The Theory of Chaos

Monday, September 17, 2007

From the Archive - MOVIE REVIEW - Separate Lies

Originally published 9/21/05
Full review behind the jump


Separate Lies

Director
: Julian Fellows
Writer
: Julian Fellows, based on the novel A Way Through the Woods by Nigel Balchin
Producers
: Steve Clark-Hall, Christian Colson
Stars
: Tom Wilkinson, Emily Watson, Rupert Everett, Linda Bassett, John Neville, David Harewood


An extraordinary scene begins when James Manning (Tom Wilkson) walks into his kitchen, sees his wife Anne (Emily Watson) chopping vegetables, and mentions with feigned casualness “
I had lunch with Bill Bule today”. Halfway through the conversation, after James has learned something life-altering, he will ask: “Are you going to use that dish?”, which is the wrong question for that moment. Then he learns another life-altering fact, and the scene ends with him vomiting in the garden.

Separate Lies
, the directing debut of Gosford Park screenwriter Julian Fellows, is built on these knotty intersections of crushing moral quandary and the keeping up of appearances. It is a movie where a genteel bike ride through the English countryside is jarringly interrupted by speeding car, and where a man wants to accuse someone he hates of murder, but doesn’t want to do it over the phone so he invites him to a posh lunch. It is also the story about how the Mannings can only find some love for each other again when their marriage starts to disintegrate.

Not much is said about how James and Anne first came together but it’s almost beside the point, the life they have now is the one James has made for them. He’s a powerful solicitor, which he always regrets keeps him at the office late, and they have a weekend home in the country where he complains about having to consort with the kind of people who have homes in the country. His is an uneasy satisfaction, where he’s proud of his talent for playing the game of achieving success and status and displaying good taste and virtue, but he thought there was going to be more to it after all that.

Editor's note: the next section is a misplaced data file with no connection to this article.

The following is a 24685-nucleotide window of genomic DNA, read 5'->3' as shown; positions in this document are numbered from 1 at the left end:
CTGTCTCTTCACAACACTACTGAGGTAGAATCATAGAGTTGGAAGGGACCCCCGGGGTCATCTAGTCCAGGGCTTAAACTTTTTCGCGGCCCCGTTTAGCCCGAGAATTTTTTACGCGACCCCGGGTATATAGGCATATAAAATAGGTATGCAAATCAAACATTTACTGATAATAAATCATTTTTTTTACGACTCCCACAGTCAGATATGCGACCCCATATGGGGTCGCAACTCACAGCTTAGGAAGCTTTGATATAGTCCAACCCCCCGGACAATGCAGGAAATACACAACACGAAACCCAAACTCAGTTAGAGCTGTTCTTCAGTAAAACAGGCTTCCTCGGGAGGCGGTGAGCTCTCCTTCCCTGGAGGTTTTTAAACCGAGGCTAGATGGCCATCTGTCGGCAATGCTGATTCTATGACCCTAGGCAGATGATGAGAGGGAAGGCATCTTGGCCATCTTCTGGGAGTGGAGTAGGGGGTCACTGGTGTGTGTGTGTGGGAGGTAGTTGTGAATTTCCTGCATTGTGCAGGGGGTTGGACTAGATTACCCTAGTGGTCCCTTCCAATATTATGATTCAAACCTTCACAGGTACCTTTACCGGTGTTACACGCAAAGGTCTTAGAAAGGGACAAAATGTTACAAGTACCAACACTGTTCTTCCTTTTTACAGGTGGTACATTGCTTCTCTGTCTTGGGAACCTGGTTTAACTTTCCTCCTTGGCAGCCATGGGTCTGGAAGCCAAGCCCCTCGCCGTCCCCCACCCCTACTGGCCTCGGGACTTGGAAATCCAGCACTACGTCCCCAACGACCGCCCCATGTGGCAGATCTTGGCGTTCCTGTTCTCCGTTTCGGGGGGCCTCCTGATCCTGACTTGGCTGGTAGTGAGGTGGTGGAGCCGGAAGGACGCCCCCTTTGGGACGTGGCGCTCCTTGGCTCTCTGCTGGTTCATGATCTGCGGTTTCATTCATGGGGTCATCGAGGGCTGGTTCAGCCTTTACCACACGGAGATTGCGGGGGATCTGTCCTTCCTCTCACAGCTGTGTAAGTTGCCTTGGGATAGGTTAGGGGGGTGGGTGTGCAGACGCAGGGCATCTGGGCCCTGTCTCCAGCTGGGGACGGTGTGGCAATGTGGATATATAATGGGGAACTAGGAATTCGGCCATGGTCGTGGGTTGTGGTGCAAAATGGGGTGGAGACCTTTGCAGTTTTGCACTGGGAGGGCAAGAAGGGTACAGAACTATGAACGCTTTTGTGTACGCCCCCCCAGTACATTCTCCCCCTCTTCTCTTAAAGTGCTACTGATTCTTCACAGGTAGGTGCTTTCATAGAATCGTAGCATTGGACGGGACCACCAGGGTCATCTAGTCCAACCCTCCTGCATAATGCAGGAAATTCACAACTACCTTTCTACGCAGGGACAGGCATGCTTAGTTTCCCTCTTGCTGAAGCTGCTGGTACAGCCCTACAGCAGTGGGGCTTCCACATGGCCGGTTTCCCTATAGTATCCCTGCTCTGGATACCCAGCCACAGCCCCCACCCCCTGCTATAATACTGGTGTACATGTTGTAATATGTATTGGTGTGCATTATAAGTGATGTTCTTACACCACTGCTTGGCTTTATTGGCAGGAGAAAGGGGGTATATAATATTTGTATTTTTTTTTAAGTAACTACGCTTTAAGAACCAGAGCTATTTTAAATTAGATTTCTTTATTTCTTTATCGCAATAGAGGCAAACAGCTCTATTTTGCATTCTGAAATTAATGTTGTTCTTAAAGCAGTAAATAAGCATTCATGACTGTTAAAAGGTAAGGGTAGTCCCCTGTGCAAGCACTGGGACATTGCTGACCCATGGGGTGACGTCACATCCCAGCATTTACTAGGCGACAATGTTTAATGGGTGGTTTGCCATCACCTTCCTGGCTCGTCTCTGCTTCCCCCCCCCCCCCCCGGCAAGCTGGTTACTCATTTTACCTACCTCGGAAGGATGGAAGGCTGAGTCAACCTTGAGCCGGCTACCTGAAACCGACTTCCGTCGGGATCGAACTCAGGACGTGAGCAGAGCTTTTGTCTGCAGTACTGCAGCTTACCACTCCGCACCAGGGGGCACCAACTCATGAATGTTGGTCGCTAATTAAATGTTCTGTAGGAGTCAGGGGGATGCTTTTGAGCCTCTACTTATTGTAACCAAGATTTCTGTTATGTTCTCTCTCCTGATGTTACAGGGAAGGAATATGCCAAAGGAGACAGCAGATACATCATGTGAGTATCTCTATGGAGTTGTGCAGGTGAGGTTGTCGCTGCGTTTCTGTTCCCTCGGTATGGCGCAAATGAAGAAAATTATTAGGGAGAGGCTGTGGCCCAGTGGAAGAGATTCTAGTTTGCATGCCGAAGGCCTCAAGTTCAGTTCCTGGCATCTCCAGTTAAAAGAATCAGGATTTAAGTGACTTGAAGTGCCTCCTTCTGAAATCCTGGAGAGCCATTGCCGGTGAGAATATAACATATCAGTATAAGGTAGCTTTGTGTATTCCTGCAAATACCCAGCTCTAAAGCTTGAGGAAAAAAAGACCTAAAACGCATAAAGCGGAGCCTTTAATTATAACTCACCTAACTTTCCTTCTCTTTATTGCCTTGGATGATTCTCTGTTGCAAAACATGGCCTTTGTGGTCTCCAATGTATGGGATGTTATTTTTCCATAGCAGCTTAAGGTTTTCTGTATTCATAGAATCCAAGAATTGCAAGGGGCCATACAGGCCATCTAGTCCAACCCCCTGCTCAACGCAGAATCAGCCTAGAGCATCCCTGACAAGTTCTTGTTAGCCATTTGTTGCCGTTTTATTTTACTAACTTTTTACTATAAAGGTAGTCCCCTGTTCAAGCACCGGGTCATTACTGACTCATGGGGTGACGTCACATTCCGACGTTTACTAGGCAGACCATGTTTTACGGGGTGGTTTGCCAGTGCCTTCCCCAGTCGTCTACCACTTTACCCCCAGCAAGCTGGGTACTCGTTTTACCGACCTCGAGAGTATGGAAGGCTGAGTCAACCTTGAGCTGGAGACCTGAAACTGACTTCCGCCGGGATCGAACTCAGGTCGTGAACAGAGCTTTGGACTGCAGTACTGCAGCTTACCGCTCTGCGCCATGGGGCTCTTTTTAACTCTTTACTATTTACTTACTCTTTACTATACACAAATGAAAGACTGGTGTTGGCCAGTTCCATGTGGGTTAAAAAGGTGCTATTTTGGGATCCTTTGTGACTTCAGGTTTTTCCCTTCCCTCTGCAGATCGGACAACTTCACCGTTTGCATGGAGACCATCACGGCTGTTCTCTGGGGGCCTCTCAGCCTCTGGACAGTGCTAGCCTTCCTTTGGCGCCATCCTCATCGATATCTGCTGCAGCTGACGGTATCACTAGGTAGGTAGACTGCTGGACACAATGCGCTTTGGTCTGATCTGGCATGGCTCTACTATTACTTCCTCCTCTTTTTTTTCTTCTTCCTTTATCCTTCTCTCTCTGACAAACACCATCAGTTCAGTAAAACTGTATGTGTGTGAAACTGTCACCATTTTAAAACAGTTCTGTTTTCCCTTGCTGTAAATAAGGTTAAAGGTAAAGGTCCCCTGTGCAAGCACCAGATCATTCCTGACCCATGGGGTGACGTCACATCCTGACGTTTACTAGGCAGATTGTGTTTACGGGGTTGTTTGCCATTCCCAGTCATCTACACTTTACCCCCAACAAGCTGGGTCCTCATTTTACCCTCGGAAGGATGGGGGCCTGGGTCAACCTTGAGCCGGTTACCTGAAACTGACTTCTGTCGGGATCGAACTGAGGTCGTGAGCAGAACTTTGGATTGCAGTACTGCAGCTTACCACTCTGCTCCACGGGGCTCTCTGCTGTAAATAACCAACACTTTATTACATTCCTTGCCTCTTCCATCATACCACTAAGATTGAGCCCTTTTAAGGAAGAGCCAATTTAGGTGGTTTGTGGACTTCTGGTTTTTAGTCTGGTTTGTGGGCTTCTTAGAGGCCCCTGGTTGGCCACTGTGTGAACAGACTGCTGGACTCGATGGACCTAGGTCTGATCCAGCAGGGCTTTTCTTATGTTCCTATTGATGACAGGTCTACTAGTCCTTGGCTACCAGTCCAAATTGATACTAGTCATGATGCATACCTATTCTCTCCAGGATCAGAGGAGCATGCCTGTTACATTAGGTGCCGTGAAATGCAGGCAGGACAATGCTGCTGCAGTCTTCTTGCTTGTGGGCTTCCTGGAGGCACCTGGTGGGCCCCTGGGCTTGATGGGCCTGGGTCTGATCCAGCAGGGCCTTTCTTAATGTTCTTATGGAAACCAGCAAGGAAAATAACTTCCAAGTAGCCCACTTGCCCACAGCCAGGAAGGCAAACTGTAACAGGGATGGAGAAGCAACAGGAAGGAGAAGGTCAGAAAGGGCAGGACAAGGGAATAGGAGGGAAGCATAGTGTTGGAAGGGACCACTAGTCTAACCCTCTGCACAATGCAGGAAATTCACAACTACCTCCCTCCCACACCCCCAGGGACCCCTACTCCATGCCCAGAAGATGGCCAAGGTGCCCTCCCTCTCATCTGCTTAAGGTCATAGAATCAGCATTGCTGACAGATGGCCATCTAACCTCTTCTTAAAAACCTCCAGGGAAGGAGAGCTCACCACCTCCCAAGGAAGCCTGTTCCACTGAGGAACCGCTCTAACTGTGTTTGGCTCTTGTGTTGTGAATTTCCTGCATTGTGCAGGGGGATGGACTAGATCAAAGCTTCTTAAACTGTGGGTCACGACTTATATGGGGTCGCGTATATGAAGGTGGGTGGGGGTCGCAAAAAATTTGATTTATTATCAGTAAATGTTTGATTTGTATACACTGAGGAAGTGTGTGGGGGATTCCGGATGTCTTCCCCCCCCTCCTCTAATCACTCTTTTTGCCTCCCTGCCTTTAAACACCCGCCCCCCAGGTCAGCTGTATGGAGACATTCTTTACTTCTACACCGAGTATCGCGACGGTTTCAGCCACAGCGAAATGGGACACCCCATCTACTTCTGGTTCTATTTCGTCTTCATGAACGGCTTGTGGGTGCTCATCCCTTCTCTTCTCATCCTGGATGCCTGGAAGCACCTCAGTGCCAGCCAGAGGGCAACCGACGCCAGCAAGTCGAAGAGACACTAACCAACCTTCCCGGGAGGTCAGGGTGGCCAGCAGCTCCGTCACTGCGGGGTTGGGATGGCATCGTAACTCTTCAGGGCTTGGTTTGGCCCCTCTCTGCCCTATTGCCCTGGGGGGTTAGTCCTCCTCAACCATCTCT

Anne can see the importance he’s placed on this and does her best to contribute, but she doesn’t have the knack for it and we can see how it’s gradually unwinding her. It’s almost painful how clumsily transparent her curiosity is in Bill Bule (Rupert Everett), a handsome lout who dresses a bit like Hugh Grant in About A Boy and gives even less of a damn about anything or anyone than Hugh did. After living with impossible expectations for 15 years, someone with no expectations at all would seem fairly exotic.

And then there’s that business with the car crashing into the man on the bike, killing him. He’s the husband of the Mannings’ cleaner/housewoman Maggie (Linda Bassett), and the movie tracks her grief and the unique way she achieves peace with almost no direct indication but perfect confidence.

A police inspector (David Harewood) pokes around asking about Range Rovers with dents in their sides. He’s professional and intelligent, but we can see he’s dealt with wealthy country folks before and is always watchful for the way they can close ranks around the idea that if someone is already dead, why create even more embarrassment by arresting someone for the crime?